Magic the Gathering Theory — Card Advantage

John delves into the world of Magic the Gathering theory and tackles one of the fundamental principles, card advantage.


In Magic the Gathering, deck ar­che­types come and go, and cer­tain strate­gies wax and wane, but they are al­ways un­der­pin­ning fun­da­men­tal ideas and me­chan­ics that will help you ex­cel at the game in any for­mat. The con­cept of card ad­van­tage is one of these. Put very sim­ply: card ad­van­tage is any sit­u­a­tion or ef­fect that re­sults in you hav­ing more cards, and there­fore more po­ten­tial re­sources, com­pared to your op­po­nent than you did be­fore­hand. A sit­u­a­tion where you gain card ad­van­tage is a sit­u­a­tion where you gain cards.

First, let’s cov­er the ba­sics of the types of card ad­van­tage:

Card Draw

theroy side 1There are ef­fects in which you gain spe­cif­ic types of cards; such as Land cards or Enchantments. These are card draw ef­fects for colours that typ­i­cal­ly don’t get sim­ple “draw X cards.”

The most ba­sic type of card ad­van­tage is sim­ply draw­ing ex­tra cards. Mana ef­fi­cient and low cost mul­ti­ple card draw is rare and ex­treme­ly pow­er­ful. Cards like Ancestral Recall were dubbed too pow­er­ful and un­der cost­ed be­cause of the ad­van­tage of hav­ing so many ex­tra cards ear­ly in the game. Easily re­peat­able card-draw is hard to come by as well be­cause it can take over games very quick­ly.

The card Opportunity, when tar­get­ing the cast­er, will gain you three ex­tra cards. One card spent to cast it, four cards drawn.

Discard Effects

The oth­er side of draw­ing your­self cards is get­ting rid of opponent’s cards straight from their hand. Cards like Mind Rot and Hymn to Tourach are clas­sic card ad­van­tage dis­card spells that net you a sin­gle card.

These have be­come less preva­lent in re­cent years, es­pe­cial­ly ran­dom dis­card ef­fects, be­cause Wizards of the Coast de­cid­ed they were sim­ply not that fun. When a play­er can choose which cards they dis­card this ef­fect is less harsh.

Removal and Combat

Any way of tak­ing your op­po­nents cards off the board is a form of re­moval. Spells that kill mul­ti­ple of your opponent’s crea­tures or re­move mul­ti­ple lands, en­chant­ments, or arte­facts whilst leav­ing your own un­touched can be mana in­ten­sive, but that’s be­cause they are pow­er­ful. One of the most com­mon ways of gain­ing card ad­van­tage is to force an op­po­nent into block­ing a spell in such a way that they will lose mul­ti­ple crea­tures; or sur­pris­ing them with a spell that means your crea­tures will not die or trade from com­bat.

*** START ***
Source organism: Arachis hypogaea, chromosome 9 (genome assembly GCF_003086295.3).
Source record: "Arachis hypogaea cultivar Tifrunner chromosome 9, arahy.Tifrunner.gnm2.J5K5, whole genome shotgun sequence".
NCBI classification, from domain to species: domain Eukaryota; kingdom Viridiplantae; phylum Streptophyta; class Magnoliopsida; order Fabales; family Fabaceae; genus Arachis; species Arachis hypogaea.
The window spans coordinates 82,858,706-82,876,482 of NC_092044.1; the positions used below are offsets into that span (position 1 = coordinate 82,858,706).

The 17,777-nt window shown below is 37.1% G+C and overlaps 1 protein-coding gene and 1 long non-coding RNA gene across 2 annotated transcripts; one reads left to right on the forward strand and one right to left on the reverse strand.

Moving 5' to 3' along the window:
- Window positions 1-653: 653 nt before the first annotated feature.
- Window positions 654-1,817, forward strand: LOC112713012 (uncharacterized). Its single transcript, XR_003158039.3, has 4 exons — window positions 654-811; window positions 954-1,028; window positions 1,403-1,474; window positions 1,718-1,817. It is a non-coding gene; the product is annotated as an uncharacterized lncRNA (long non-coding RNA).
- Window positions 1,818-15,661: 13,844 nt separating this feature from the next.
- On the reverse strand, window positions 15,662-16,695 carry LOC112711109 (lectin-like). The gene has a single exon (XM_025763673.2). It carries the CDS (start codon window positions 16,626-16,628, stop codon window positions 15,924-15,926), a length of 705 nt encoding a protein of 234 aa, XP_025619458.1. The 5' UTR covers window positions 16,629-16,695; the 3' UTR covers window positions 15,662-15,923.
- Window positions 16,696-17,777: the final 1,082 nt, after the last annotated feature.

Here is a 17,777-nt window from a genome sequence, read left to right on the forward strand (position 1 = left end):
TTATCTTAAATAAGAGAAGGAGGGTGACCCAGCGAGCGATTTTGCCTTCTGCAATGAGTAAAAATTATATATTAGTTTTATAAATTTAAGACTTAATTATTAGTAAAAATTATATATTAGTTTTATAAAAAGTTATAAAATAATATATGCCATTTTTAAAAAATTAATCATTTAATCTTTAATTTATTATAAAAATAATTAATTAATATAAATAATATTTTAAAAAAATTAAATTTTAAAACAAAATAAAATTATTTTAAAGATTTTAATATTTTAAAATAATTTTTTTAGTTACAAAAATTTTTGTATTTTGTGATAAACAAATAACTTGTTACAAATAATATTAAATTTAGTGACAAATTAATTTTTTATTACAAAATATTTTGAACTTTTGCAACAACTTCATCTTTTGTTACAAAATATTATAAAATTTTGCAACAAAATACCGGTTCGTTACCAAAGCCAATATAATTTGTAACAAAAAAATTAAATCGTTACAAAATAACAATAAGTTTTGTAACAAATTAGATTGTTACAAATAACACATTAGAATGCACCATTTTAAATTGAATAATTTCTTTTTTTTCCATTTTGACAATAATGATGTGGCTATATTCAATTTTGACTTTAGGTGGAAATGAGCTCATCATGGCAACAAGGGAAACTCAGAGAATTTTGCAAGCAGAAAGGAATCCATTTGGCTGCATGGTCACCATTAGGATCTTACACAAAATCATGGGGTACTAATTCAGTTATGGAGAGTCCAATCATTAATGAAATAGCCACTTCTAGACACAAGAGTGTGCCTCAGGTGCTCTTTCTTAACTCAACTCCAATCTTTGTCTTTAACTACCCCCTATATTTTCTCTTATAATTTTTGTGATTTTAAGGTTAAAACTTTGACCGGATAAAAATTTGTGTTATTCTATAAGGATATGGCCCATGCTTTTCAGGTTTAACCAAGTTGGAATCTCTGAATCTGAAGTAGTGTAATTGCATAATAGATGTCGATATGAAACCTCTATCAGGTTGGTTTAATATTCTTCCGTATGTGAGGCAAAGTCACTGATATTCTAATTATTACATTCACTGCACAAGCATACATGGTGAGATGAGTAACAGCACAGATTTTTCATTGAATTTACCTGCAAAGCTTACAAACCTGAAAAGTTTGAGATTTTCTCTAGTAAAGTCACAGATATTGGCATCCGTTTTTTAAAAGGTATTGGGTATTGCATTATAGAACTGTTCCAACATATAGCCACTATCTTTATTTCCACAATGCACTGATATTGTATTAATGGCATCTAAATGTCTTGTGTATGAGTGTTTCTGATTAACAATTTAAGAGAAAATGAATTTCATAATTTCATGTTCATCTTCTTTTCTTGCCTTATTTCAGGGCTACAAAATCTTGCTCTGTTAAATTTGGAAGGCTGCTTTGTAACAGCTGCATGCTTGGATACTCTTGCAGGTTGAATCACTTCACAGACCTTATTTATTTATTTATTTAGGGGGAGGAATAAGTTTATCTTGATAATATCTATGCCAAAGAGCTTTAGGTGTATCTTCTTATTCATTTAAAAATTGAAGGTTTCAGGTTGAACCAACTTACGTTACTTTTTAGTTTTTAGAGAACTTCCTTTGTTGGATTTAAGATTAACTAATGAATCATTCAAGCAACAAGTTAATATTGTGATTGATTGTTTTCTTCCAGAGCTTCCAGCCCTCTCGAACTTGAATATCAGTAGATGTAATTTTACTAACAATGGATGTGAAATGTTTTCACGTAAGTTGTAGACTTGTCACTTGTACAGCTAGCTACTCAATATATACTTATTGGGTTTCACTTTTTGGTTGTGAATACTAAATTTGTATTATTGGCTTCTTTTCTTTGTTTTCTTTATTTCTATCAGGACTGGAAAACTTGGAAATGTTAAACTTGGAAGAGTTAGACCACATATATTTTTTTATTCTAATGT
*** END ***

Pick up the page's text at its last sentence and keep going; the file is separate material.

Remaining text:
If you spend a card to give all your crea­tures +2/+2, and they kill three of your op­po­nents crea­ture, then you are up two cards in that sit­u­a­tion.

Symmetrical Effects

In many games you can set up sce­nar­ios where an ef­fect will re­move a lot more of your opponent’s cards than your cards. These ef­fects are seen as “fair” be­cause in the­o­ry they af­fect both play­ers equal­ly. The clas­sic one of these is Wrath of God lead­ing to mass crea­ture re­moval be­ing called “Wrath ef­fects.” These cards can ef­fect arte­facts, en­chant­ments, lands, and take many forms such as Back to Nature and Shatter Storm. Seemingly sym­met­ri­cal cards can all have ex­treme­ly one-sided ef­fects in the right cir­cum­stances.

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For ex­am­ple, if you had one crea­ture and your op­po­nent had three and you played a Wrath of God then you would be up a sin­gle card. You lost one crea­ture and spent one card on the Wrath ef­fect. Your op­po­nent just lost three crea­tures.

What Is and Isn’t Card Advantage?

When a card draws you one ex­tra card it is re­ferred to as a cantrip. This is not card ad­van­tage nec­es­sar­i­ly since you break even; it costs you a card to get that ef­fect. Cards that sim­ply get rid of a sin­gle opponent’s card are not card ad­van­tage ei­ther; even pow­er­ful cards like Thoughtseize are sim­ply an even trade.